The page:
Linux on cell phones moves up the stack

Those who follow the development of Linux as an operating system for running mobile phones, voice-enabled PDAs and other communications gadgets should keep an eye on LiPS.

The Linux Phone Standardization Forum (LiPS), which will debut later this month, is a consortium of cell phone and handheld vendors including France Telecom, Motorola, PalmSource and Trolltech. The group's goal is to promote the use of Linux as a platform for running intelligent phone-like devices.

But unlike the Open Source Development Lab's Mobile Linux (OSDL) project, which is concerned about the nuts-and-bolts issues of running Linux on small form-factor devices with mobile processors, the focus of LiPS will be on the application layer of Linux mobile phone devices. LiPS member companies say its efforts will complement the lower-layer work of the OSDL on getting Linux to run on mobiles.

Cell phone and smart phone industry watchers say the use of Linux on such devices will be a big shakeup in the industry over the next several years, just as Linux has been a disruptive force in the server operating system market. Currently, most intelligent mobile devices run Symbian OS or Windows CE. But Linux on cell phones has made strides in Asia, where Motorola is reported to have sold more than three million Linux-based phones.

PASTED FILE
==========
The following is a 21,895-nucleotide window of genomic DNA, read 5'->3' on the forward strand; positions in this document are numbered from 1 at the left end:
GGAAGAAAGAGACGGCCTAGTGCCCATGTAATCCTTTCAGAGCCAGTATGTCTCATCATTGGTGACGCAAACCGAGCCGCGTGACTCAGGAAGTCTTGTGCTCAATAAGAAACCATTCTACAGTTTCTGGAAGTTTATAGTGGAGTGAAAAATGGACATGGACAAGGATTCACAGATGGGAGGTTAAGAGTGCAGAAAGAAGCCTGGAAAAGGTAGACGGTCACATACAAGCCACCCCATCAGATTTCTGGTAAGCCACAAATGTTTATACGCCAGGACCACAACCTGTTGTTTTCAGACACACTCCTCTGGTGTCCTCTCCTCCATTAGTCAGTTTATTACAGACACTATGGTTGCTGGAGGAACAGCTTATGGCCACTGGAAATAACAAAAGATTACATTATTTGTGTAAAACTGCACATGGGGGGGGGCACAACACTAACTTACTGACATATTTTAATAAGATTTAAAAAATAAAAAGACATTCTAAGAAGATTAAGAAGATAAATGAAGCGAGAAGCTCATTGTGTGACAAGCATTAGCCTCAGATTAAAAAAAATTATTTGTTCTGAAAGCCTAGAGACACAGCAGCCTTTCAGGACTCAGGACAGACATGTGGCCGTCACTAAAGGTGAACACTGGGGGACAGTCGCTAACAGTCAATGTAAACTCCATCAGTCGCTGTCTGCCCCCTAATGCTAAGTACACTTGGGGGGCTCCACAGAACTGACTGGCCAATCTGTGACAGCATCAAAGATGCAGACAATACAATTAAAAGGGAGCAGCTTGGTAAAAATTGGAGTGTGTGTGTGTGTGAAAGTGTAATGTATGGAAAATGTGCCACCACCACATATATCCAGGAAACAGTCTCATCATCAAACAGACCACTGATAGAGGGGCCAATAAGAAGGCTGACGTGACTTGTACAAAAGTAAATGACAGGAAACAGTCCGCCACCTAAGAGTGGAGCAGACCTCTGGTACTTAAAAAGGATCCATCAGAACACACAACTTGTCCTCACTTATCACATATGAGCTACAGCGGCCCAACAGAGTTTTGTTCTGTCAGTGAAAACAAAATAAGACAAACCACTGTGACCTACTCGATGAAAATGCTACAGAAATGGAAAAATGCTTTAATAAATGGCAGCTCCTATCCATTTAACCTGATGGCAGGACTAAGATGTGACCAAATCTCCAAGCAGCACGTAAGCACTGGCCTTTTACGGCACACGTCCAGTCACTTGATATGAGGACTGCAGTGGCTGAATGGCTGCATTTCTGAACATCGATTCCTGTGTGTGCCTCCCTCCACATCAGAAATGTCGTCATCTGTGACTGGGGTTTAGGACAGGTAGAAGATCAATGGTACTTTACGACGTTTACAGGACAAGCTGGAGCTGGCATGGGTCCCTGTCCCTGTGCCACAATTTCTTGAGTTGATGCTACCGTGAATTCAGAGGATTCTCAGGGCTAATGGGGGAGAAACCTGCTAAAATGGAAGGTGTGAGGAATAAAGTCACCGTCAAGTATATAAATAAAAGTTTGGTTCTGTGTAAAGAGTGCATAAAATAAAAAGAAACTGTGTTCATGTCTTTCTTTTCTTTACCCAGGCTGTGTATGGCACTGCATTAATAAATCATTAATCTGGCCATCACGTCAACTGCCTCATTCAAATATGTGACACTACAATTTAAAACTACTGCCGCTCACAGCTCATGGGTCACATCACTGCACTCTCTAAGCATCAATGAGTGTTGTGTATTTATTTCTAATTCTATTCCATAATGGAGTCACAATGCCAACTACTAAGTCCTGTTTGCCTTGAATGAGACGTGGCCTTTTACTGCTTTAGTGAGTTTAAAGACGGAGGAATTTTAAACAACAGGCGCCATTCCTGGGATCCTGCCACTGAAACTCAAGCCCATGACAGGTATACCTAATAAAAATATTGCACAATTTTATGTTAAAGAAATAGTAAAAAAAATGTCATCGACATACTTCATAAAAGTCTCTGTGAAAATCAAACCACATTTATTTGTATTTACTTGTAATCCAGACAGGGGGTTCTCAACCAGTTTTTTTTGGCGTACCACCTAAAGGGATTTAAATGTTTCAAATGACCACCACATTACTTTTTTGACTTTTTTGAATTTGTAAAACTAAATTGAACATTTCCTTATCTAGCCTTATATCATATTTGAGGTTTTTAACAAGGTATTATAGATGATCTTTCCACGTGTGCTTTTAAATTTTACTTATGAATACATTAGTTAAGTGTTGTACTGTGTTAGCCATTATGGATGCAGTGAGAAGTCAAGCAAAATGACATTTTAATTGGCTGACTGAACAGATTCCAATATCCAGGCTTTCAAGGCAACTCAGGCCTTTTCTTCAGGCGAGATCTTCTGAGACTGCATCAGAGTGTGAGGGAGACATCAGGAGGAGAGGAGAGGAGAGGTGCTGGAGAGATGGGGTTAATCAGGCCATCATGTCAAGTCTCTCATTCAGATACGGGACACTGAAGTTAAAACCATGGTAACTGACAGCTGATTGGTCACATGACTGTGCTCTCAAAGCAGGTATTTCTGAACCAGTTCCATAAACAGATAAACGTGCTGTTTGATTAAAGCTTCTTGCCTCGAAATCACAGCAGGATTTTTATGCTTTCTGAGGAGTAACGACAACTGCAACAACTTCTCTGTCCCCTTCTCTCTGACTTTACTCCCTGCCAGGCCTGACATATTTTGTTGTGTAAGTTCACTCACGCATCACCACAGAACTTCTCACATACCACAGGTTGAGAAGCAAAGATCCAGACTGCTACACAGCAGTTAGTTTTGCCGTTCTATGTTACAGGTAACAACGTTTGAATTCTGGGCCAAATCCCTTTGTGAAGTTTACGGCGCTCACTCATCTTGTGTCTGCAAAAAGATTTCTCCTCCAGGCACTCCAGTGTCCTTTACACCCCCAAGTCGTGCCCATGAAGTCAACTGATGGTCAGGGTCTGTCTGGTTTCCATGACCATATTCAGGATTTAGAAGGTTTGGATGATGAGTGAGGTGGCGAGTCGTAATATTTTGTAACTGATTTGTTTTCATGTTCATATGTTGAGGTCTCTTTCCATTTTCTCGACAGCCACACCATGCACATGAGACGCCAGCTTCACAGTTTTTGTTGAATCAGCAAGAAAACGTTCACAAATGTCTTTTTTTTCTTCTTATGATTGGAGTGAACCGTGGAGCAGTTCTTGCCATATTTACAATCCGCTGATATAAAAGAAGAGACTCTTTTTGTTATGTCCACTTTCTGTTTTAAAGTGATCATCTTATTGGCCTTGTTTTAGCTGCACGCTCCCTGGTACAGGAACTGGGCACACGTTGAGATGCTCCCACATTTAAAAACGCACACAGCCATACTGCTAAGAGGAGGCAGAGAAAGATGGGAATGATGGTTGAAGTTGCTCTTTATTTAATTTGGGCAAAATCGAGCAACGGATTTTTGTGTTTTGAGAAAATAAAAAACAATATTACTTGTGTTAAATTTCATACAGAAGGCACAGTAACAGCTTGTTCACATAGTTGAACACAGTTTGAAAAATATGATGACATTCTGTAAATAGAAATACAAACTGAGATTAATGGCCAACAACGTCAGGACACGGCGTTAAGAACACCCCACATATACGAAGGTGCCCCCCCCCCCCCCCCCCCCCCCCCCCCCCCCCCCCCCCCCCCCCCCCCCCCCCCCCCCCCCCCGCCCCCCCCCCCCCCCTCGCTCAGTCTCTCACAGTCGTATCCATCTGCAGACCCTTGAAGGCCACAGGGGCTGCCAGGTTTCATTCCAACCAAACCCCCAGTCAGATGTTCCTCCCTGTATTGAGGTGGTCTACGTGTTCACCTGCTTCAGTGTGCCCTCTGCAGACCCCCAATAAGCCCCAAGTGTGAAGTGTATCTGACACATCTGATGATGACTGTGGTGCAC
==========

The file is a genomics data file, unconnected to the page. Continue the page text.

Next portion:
The fact that LiPS is in existence, and considering some of its powerful members, is a good sign for the future of Linux on cell phones. It appears this industry has already gotten past the initial hurdle of shrinking the kernel to run on small devices; now comes the more advanced work of smoothing out the applications running on such gadgets.

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More about France TelecomMotorolaOpen Source Development LabPalmsourceSymbianTrolltech

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